2013 Dodge Dart: Replacement Windshield AWOL
June 24, 2013
Three weeks and six days. That's how long it has been since I first brought our 2013 Dodge Dart to Glenn E Thomas Dodge on May 28th to have them look at its cracked windshield.
If you'll remember the crack was on the inside, where I could feel it with my fingernail. The outer layer of glass was smooth and unbroken, with no signs of impact. To me this suggested a defect that might be covered by warranty.
The service writer seemed to agree, but he couldn't make the call. So he took pictures and sent a report in for a ruling by the district service manager. Within a couple days word came back that it was indeed covered under warranty, and they ordered a replacement around about the first of June. I was told it would arrive direct from the manufacturer in about a week.
I called a week later. It hadn't arrived. Ditto the week after that. This time I was told it would arrive the next next week, on or around the 18th. Really?
Last Thursday (June 20th) I returned from a three-day Michigan business trip and called once more from the airport. I'd driven the Dart and left it in the airport parking garage so I could go straight to the dealer upon my return.
Then I heard something unfathomable: they still didn't have it.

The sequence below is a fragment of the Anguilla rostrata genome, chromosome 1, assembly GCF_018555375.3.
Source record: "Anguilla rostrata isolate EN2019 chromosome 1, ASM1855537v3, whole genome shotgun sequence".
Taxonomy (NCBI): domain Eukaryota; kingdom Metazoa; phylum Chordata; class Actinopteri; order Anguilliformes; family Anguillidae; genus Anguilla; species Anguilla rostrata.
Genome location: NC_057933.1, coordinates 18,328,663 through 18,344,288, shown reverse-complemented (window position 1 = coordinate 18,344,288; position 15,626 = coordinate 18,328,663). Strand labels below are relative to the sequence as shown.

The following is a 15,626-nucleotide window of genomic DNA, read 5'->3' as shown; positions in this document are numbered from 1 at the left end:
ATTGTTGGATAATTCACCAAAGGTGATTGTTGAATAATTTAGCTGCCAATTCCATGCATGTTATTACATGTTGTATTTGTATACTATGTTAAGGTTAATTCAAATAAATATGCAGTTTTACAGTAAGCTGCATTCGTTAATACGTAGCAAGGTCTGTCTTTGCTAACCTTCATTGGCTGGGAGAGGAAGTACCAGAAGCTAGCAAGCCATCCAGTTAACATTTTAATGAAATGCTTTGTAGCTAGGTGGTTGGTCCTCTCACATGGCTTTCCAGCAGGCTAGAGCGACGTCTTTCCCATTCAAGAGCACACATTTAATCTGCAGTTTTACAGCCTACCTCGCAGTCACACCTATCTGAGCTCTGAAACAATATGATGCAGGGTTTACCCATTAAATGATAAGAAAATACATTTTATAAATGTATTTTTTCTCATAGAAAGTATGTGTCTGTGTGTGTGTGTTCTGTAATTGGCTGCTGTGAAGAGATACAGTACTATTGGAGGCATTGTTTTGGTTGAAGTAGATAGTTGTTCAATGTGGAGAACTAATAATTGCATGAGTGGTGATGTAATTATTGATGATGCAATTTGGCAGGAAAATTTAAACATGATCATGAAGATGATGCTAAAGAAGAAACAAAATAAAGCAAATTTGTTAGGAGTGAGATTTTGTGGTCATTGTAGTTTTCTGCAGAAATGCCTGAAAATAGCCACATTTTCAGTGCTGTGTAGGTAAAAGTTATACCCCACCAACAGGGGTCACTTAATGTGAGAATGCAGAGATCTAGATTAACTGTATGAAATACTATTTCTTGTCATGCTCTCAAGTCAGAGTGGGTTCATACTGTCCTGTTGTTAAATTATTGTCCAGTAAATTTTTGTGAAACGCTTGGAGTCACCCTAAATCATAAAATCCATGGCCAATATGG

Well, they had received it, apparently, on June 12th, but the parts department discovered it had been damaged in transit. They ordered a new one. The 18th came and went because the part spent a few days in back-order status in there somewhere.
The service writer was unaware of any of this. The parts department hadn't told him of the broken part, the subsequent re-order and the back-order status. And, it must be said, he hadn't asked until prompted by my phone call.
Why not just replace this windshield in the usual way? I don't like the idea of filing an insurance claim for something that didn't happen out on the road, for what's been ruled a warrantable defect. Sure, most of us pay premiums far in excess of what we ever claim, but it's not their responsibility this time. Besides, every filed claim narrows the eyes of the insurance company bean counters a bit more, gives them an excuse to bump the rates ever higher.
So, even though I'm losing patience at a rapid clip — it's all gone, in fact — I'm stuck gutting it out. I just hope no one gets written up for a fix-it ticket while we wait for the Dodge parts supply chain to pull its head out. That would add insult to injury.
Dan Edmunds, Director of Vehicle Testing @ 11,638 miles